Fan Service, as a broad definition, can refer to any sort of content that is unrelated to the game as a whole, but as a means to entertain the player, as well as a fanbase. Such examples include small and subtle nods, such as an easter egg or a recurring joke. However, sometimes, a whole game can be made based on this idea with the actual gameplay being overshadowed by the overall experience.
See also: Sexualized Women
The most widely-known types of fan service are the ones meant to titillate the player. Usually targeted towards males, these include scenarios where female characters' bodies are put on showcase through cleavage shots, bathing scenes, brief moments of nudity, unnatural breast jiggling, and/or skimpy clothing. Sometimes, players can collect photos of characters in erotic poses.
While using sex to sell a game is not unheard of in the West, sexual fan service is most common in Japanese media. "Fan Service" is actually a term used most often in anime and its fandom. Many Japanese animes, as well as games, have female characters with attractive, if not impossible, bodies. Sometimes this may be sole purpose of giving some extra sex appeal, and when this happens developers may put the characters in the aforementioned scenarios.
The most well-known example of this has been the fighting-game franchise Dead or Alive, and its recent volleyball and beach-sport spinoffs. The series, famous for its roster of beautiful well-endowed women, has used the perfect bodies of their female cast to their advantage by giving them revealing clothing and breast physics. The recent Beach Volleyball titles built on this premise by letting the players pose the characters and move the camera to focus on certain points of the character.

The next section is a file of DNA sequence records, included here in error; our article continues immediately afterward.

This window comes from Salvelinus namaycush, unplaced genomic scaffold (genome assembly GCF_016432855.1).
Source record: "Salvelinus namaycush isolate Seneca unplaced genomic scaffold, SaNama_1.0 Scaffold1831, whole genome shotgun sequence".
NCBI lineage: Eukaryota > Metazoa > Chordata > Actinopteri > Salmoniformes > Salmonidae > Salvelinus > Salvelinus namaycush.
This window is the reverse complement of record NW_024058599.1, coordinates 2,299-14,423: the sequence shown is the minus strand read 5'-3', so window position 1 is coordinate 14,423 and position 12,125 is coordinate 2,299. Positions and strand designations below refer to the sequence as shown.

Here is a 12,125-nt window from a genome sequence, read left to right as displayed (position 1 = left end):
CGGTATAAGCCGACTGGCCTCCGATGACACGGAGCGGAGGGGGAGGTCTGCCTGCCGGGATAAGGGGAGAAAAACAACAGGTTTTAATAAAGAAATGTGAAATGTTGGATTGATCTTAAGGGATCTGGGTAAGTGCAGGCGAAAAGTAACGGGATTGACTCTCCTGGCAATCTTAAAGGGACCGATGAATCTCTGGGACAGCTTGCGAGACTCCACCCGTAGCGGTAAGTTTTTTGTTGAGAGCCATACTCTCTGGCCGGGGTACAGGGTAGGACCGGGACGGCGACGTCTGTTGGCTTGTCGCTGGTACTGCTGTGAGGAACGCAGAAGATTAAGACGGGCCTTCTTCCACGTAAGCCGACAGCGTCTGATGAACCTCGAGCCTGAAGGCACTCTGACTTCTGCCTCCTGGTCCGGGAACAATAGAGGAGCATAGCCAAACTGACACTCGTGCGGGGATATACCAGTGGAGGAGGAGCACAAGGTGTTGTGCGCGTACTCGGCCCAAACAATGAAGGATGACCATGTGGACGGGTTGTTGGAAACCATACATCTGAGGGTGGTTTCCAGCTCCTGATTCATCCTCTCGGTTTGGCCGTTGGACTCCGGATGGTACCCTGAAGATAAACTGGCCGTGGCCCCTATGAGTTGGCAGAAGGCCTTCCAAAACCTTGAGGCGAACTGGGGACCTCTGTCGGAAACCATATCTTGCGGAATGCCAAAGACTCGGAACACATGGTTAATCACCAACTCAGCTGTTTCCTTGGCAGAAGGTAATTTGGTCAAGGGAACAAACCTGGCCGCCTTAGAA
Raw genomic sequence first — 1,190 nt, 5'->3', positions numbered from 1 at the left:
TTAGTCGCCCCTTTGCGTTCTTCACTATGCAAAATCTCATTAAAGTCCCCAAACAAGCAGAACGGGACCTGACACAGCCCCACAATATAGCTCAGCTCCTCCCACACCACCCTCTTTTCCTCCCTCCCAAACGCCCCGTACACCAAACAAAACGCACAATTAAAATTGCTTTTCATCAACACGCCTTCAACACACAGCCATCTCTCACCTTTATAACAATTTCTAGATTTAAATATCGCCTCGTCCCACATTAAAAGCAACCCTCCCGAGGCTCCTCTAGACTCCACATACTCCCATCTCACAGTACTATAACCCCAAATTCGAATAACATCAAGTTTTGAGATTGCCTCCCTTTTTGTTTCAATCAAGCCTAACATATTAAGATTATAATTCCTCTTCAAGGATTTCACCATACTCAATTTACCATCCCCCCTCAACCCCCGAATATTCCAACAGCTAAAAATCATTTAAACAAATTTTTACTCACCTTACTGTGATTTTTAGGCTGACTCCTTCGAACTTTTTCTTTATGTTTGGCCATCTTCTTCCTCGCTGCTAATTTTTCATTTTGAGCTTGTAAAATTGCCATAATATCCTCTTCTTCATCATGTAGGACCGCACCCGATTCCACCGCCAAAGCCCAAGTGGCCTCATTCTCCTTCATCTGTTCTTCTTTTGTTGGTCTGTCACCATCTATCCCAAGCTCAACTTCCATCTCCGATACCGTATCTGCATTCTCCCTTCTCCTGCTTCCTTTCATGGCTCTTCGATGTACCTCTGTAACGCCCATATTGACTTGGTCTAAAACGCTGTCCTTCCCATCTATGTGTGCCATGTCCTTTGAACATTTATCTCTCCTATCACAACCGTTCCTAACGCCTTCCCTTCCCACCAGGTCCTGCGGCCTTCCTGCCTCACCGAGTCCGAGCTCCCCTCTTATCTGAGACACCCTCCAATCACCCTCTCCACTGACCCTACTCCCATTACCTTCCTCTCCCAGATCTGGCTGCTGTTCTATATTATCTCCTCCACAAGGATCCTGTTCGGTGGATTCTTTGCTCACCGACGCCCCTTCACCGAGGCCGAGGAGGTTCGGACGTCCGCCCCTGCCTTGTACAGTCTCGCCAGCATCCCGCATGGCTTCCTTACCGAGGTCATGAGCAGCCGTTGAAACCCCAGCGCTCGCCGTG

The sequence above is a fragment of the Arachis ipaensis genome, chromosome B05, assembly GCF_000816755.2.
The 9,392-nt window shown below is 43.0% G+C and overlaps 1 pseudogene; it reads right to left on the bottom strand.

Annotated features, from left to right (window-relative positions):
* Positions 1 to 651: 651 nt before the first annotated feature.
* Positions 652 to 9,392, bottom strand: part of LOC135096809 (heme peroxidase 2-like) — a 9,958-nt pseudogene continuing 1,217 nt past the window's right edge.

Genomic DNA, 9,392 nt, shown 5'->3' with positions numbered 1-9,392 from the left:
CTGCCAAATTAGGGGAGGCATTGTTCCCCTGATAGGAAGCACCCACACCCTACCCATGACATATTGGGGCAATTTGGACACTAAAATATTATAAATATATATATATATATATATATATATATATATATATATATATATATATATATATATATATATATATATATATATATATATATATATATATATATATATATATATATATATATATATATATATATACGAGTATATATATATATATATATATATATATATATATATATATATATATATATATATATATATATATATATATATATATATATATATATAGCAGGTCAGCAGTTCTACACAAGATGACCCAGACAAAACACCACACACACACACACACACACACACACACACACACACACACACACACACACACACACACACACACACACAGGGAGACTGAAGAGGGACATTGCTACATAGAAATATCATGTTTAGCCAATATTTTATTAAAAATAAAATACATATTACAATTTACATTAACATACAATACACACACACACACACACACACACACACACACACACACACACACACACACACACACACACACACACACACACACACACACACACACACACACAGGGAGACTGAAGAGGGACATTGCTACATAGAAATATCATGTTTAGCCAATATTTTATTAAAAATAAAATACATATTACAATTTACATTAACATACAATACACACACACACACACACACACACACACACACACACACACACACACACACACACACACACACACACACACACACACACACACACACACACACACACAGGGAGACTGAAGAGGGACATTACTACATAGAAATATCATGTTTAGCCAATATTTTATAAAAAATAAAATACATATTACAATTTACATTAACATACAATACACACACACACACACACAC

See also: Self-referential Humor
These include references, or nods, to past entries in a certain franchise. These could come up by including short appearances by fan-favorite characters, in-jokes, parody, or small-but-respected aspects of a game. For example, in Metal Gear Solid 3: Snake Eater, numerous jabs are made at the character Raiden, including a character based off him, based on his effeminate personality. While he wasn't in this installment, the joke arose from the negative feedback of the character's surprise debut in Metal Gear Solid 2: Sons of Liberty.
Some games, developed by companies with close ties with their fanbases, would include content or nods to jokes made by their fanbase. Past class updates and promotional videos of Team Fortress 2 have made references to their fanbases' culture by including audio files, among other things, that joke about the Pyro's uncertain gender and the Scout's resemblance to ShamWow! pitchman Vince Offer. Additionally, for the Spy Update, Valve gave the class a taunt based on the "Spy Crab"; an animation glitch that players found humorous.
Company Referential / Nostalgia